Siik’s third full-length effort DOMINO is slated for a June 2, 2017 release through Birds Will Sing For You Records, and the effort, which was produced by Rolf Plinth will feature guest spots from Phoenix‘s and Deportees‘ Thomas Hedlund and Tiger Lou’s Rasmus Kellerman, both of whom contributed to the jangling and shuffling  album single “Talk To Trees.” And what made that single particularly interesting to me was the fact that it reveled a new direction for the internationally renowned singer/songwriter and multi-instrumentalist, with its sound being simultaneously intimate and bold, yet swooningly anthemic and spacious enough for Siik’s effortlessly gorgeous and tender vocals. While the song may be one of Siik’s shorter songs — it clocks in at 2:40 — the song and its narrator seem haunted by a messy yet fully-lived in past; but while suggesting that life is about closing your eyes and taking a chance — even if it may backfire.

DOMINO‘s latest single “White Noise” is a dramatic track that features four-on-the-floor drumming, blasts of shimmering guitar, and atmospheric synths which give the song an art pop sheen while Siik’s vocals and uncanny ability to write an infectious and soaring hook gives the song a pop-leaning accessibility.  In press notes, Siik explained that, DOMINO can be described in two different ways. First I wanted it to represent the fact that we’re all connected to each other and that we have a responsibility towards each other and this world. To shoulder that responsibility is easier said than done, but we must try. Be aware. Not only mind our own business. I’ve given that a lot of thought lately. Secondly, every song on this album depends and relies on the other. Together they create a unit and the unit is supposed to be diverse. I aimed for creating a dynamic album.” Interestingly, when you hear the newest single in relation to its preceding single “Talk To Trees” there’s a sense of Siik and her collaborators creating a deeply unified mood and vision while speaking of experiences and feelings — in particular about love and longing with a hard-fought deeply adult wisdom and confidence.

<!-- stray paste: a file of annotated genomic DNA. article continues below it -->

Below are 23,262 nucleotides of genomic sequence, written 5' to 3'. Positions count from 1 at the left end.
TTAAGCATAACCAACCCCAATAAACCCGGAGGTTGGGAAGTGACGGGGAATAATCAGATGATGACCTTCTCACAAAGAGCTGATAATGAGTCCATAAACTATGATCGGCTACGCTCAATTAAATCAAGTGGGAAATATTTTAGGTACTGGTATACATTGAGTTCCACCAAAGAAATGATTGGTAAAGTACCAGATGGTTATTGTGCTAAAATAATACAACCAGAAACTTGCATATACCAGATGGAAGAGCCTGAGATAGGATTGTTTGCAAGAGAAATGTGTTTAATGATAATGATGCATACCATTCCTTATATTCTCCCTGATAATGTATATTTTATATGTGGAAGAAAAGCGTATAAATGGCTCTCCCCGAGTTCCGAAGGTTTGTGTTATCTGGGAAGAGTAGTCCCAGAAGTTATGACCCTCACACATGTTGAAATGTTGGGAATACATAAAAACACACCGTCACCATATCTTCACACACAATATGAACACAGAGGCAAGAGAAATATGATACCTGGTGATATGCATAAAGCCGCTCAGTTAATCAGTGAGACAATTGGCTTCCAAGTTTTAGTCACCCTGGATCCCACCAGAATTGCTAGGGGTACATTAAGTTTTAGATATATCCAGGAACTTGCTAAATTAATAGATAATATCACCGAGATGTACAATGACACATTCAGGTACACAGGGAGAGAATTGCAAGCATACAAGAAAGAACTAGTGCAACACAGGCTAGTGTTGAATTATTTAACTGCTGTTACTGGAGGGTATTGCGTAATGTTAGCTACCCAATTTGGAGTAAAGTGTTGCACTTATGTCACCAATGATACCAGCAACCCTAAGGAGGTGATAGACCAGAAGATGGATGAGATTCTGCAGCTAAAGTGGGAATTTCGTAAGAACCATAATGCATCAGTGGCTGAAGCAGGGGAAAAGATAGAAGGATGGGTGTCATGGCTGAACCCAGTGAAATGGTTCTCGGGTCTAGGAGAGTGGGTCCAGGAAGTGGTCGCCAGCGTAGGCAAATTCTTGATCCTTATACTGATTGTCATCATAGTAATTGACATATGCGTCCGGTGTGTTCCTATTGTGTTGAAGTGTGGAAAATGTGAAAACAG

With the release of her Jimmy Logic-produced, debut single “Then” and her debut EP The Coffee Shop, the London-based pop artist Kemi Ade received national and international attention from the likes of Complex,  Artistic Manifesto, Fame Magazine, Reprezent Radio, First Ear and others for a song that meshed elements of alternative neo-soul, jazz, hip-hop and folk seemingly drawing from the likes of Jill Scott, Musiq Soulchild, Erykah Badu and others, and paired with Ade’s introspective and fearlessly honest songwriting.

The Coffee Shop‘s highly-anticipated follow up O.W. Nesty EP is slated for release later this year, and the EP’s latest single “Third” will further cement Ade’s burgeoning reputation for introspective and fearless songwriting and for a maturity and self-assuredness that belie her youth; but it also manages to reveal a subtle refinement of the sound that first caught attention as the song consists of a production featuring woozy and wobbling looped synths, stuttering beats, swirling electronics, shimmering keys and some subtle industrial clang and clatter. And yet, the production manages to be roomy enough for Ade’s effortlessly soulful and jazz-leaning delivery in a coquettish come hither song, in which the song’s narrator express vulnerability, need and longing simultaneously — with a bit of wish fulfillment.